Visual effects artist presents alternative route for students
Posted on Thursday 2nd March 2017
"Work hard and doors will open for you” was the message from visual effects expert Jonathan Reilly to University of Bolton Games students.
With experience in both the games and film industry, Jonathan spoke to second year Games Design, Games Art and Games Programming students as part of their Employability module.
He is now Senior Creature Character Artist at Double Negative and his most recent work includes the Jungle Book which won the Academy Award for best Visual Effects on Sunday evening, as well as Skyfall and Thor: The Dark World.
Jonathan’s career began in the games industry in the early 2000s when he began working for Bizarre Creations, the distinguished production company behind the racing series Project Gotham Racing.
‘I started in games and did 12 years in the industry before I moved over to films,’ said Jonathan.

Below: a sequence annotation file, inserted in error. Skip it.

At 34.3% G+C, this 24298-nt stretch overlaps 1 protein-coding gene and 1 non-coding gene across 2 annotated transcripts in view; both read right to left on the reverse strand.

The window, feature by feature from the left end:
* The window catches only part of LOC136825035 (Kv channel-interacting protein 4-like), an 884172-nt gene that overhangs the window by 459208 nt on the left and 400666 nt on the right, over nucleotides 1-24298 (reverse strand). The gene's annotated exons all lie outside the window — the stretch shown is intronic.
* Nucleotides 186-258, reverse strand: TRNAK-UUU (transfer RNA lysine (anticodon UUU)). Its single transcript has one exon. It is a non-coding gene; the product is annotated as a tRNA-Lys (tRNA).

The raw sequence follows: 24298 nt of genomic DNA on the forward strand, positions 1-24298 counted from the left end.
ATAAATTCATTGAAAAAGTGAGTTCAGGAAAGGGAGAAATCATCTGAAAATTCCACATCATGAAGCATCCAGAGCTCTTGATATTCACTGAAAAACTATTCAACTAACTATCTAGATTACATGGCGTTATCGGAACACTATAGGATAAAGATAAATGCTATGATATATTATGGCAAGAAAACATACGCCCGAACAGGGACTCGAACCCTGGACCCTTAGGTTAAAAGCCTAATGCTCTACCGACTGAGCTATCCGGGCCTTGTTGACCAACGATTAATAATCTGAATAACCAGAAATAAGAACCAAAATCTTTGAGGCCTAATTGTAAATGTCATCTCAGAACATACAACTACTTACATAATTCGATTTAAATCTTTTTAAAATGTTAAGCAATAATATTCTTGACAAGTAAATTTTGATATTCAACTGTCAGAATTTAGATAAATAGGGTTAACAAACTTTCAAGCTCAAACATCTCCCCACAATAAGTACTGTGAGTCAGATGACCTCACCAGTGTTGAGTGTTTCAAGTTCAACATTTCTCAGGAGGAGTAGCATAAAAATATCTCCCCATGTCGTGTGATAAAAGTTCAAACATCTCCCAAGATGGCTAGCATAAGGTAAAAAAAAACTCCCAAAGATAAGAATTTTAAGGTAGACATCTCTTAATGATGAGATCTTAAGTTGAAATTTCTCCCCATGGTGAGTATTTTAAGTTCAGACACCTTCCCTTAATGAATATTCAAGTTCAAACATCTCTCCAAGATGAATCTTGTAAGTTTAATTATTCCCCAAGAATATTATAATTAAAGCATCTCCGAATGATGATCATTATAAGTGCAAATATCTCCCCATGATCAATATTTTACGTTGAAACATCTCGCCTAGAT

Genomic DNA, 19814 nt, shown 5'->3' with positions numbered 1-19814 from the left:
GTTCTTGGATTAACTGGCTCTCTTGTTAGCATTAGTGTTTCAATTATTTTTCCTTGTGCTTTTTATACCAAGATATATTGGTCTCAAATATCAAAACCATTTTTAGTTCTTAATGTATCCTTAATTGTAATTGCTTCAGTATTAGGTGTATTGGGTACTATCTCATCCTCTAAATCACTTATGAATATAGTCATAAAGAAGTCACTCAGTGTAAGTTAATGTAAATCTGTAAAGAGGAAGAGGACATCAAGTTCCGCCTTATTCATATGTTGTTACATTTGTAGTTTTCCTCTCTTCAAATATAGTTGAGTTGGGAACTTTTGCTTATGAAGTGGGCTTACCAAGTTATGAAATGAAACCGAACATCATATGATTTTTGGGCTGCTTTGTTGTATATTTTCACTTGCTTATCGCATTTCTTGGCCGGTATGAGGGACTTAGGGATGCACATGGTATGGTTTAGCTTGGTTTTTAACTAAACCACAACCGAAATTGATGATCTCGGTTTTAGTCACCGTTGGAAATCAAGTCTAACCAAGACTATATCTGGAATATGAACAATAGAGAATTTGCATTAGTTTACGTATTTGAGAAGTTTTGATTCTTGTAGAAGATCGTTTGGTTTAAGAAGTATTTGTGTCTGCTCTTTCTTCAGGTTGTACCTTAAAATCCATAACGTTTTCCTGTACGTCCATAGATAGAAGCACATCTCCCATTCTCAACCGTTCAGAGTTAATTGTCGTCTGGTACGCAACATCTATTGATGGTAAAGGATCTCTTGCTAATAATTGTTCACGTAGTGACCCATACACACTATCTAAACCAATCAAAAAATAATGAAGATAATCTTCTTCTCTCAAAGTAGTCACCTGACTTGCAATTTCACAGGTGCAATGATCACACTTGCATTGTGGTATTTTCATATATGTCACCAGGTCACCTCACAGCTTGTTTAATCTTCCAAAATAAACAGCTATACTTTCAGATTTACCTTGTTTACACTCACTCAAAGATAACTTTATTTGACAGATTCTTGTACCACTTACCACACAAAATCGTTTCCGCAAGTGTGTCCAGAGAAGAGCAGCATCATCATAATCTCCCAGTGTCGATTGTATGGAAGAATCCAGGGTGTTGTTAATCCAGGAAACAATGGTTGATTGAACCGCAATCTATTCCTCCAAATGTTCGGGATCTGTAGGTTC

‘After working at Bizarre Creation I went to Sony and worked on Wipeout. I had moved to TT Fusion working on the Lego game when someone said I should try working at Double Negative.
‘I had never heard of Double Negative, I didn’t even know film existed in the UK for that sort of level, but I applied and a month later I was working there.’
In recent years he has crossed back and forth between the games and movie industry which, due to the advancement of technology, now have a lot in common.
‘From an artistic side the industries are very similar. They may use some higher end texture resolutions in film but the quality and poly counts and programmes being used are the same. Games are using programmes like MARI to texture and Substance Design is used as much in film as it is in games.
‘The quality bar is higher in films because it’s pre-rendered but even that gap is getting smaller and smaller.’
As a result, many of the skills Jonathan learnt early in his career now allow him to switch between the two genres.
‘There’s a relative set of skills that I use for both, whether I’m creating Shere Khan in the Jungle Book or the Vanduul for Star Citizen, it’s a very sort of similar process.
‘The only difference is for film it’s usually a faster turnaround because a project may last six months or a year.
‘I personally prefer film because of the variety in the projects. One minute I could be working on the Jungle Book and then the next a James Bond film and then the next a Sci Fi shooter.’